Then, of course, there is the night sky. Both NG and UNIVIEW allow you to “fly” around the planets, or galaxy, in your magical planetarium spacecraft, that uses no fuel, is not affected by gravity, and travels far faster than the Starship Enterprise. But what about the sky tonight? The bedrock of what we do as planetarians is showing our guests what they can see in the night sky with their own eyes. No version of UNIVIEW has ever been adept at observational astronomy shows and it's really hard to get a realistic star field. As for doing a star show, everything is buried. Getting to constellations requires drilling quite deep into an object tree. Just being able to look at the night sky from your home location and watch a planetary conjunction over the course of a week requires creating multiple custom settings and multiple trips to your fixed console. Finding the meridian, ecliptic, and constellation art is all so convoluted I would never do an observational show in UNIVIEW.
In NG it’s natural, intuitive, and right out of the box. This means you can quickly adapt to your audience. Most of us have gotten the question, “what’s the difference between a star and a planet?” Sometimes you might get this question when you are in the midst of a presentation about the geography of Mars. In UNIVIEW, unless you have anticipated the question, even the most experienced pilot will be unable to set up the demonstration quickly. In NG, at the push of a button you can be at home on Earth, then quickly find a planet, turn on the ecliptic, and jump a few sidereal days into the future to show how planets move compared to the stars. You can also just as easily jump back to space to see those planets orbit the Sun, then head back to Mars and continue to search for water.
Creating Augmented Lessons and StratoScript for a Digitarium system is fun but it was also the biggest adjustment for me. In UNIVIEW I am adept at quickly adding objects to a Panels presentation and creating Custom Events (UNIVIEW’s version of scripting). While Panels are more limited than Augmented Lessons, there is a drag-and-drop simplicity to them that isn’t mirrored on the Digitarium. If I was writing a presentation with a long lead time, an Augmented Lesson was my choice. If I had to write and give the presentation tonight, UNIVIEW’s familiarity won out. But as I became more adept at using NG I realized I didn’t need to script everything that I had to in UNIVIEW. Since I have full control of the system from the Universal Console, scripts can be reserved only for complex tasks, more associated with creating Custom Modules (UNIVIEW’s user-created add-ons).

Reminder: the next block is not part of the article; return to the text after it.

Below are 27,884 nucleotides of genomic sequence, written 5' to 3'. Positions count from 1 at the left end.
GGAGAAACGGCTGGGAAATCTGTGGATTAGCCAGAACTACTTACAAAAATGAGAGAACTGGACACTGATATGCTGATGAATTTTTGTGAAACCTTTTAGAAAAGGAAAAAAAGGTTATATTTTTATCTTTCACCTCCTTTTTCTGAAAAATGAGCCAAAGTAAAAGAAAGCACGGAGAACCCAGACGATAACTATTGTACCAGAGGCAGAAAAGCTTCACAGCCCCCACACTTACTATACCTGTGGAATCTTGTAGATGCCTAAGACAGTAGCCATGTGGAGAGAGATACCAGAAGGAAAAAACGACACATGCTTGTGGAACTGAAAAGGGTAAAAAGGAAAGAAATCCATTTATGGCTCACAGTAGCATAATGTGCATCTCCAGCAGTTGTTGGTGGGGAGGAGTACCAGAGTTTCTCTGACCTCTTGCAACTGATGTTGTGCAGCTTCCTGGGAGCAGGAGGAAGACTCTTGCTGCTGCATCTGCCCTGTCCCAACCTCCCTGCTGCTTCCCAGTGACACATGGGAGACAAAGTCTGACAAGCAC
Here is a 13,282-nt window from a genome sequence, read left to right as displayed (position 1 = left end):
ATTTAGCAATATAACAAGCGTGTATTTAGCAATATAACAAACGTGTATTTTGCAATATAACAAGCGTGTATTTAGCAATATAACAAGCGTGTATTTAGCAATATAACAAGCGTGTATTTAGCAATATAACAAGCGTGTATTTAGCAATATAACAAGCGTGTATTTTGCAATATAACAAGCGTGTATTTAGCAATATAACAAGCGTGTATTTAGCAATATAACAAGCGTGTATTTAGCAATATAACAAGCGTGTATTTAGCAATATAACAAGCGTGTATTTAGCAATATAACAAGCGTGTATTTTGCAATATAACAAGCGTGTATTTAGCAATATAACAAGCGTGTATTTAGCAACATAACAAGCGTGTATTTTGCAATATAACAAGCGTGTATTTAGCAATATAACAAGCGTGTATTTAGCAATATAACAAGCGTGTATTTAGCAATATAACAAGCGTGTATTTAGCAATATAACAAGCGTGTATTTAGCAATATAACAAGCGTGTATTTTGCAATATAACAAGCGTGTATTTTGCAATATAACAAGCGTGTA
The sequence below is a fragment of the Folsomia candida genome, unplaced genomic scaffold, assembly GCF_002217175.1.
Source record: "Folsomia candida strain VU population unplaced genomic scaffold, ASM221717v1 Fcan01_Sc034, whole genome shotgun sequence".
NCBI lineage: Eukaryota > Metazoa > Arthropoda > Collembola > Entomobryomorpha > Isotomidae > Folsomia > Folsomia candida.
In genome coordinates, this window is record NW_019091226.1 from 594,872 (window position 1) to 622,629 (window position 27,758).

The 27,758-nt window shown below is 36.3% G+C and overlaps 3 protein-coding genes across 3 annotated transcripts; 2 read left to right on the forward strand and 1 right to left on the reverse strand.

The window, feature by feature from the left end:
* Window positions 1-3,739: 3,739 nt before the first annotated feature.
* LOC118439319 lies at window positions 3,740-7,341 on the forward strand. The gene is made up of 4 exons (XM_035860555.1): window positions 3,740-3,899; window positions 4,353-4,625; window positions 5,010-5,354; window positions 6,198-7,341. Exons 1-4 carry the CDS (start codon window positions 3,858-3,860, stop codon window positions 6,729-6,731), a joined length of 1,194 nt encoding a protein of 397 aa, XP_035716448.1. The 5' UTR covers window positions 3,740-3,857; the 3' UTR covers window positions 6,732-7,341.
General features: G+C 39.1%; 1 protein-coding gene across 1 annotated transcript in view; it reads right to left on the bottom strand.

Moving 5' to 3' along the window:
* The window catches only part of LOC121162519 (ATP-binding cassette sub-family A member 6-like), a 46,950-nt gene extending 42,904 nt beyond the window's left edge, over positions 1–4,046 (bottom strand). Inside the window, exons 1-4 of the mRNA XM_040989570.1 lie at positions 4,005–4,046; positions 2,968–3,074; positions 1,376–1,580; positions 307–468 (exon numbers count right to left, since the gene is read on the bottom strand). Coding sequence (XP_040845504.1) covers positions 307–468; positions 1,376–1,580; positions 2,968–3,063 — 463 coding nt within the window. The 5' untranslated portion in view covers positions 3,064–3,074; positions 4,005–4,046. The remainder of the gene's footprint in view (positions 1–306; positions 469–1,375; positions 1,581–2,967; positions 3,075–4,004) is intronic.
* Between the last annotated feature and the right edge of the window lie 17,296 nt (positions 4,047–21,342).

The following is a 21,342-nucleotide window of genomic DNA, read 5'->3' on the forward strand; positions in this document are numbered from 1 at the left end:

So let’s go back to my original question: why choose one planetarium software package over another? In many ways it comes down to philosophy. In my opinion, the ideal planetarium show is a conversation. It’s not me droning on in full lecture mode, and it certainly isn’t a movie. It’s a live show. It will have a theme, of course, whether that’s the search for life on Enceladus or telling Native American constellation stories. But it is adaptable and responsive to audience questions and interests. When I am holding the Universal Console in my hand, I have complete access to all aspects of my planetarium. I can sit next to a guest to explore a question together, or even let a young guest push the button to turn on constellations. I can simply have a conversation—guided of course—but focused neither on me or the special effects. It’s a conversation focused on the guests. With Nightshade NG, it’s easy to have those conversations.
These conversations are what attracted me to work for Digitalis. I’m passionate about planetariums, passionate that they continue to be live, engaging places. Of all the companies that create hardware and software for planetariums, many seem focused on creating effects and playing movies. They are technological marvels created by technicians to be used by technicians. At Digitalis, we are educators, creating marvelous technology to be used by other educators. We never lose sight of the fact that our end user is a 10-year-old, visiting the planetarium with her grandfather for the very first time. We want to give the planetarian the tools to make sure that guest, and all guests, experience the wonder that comes from learning.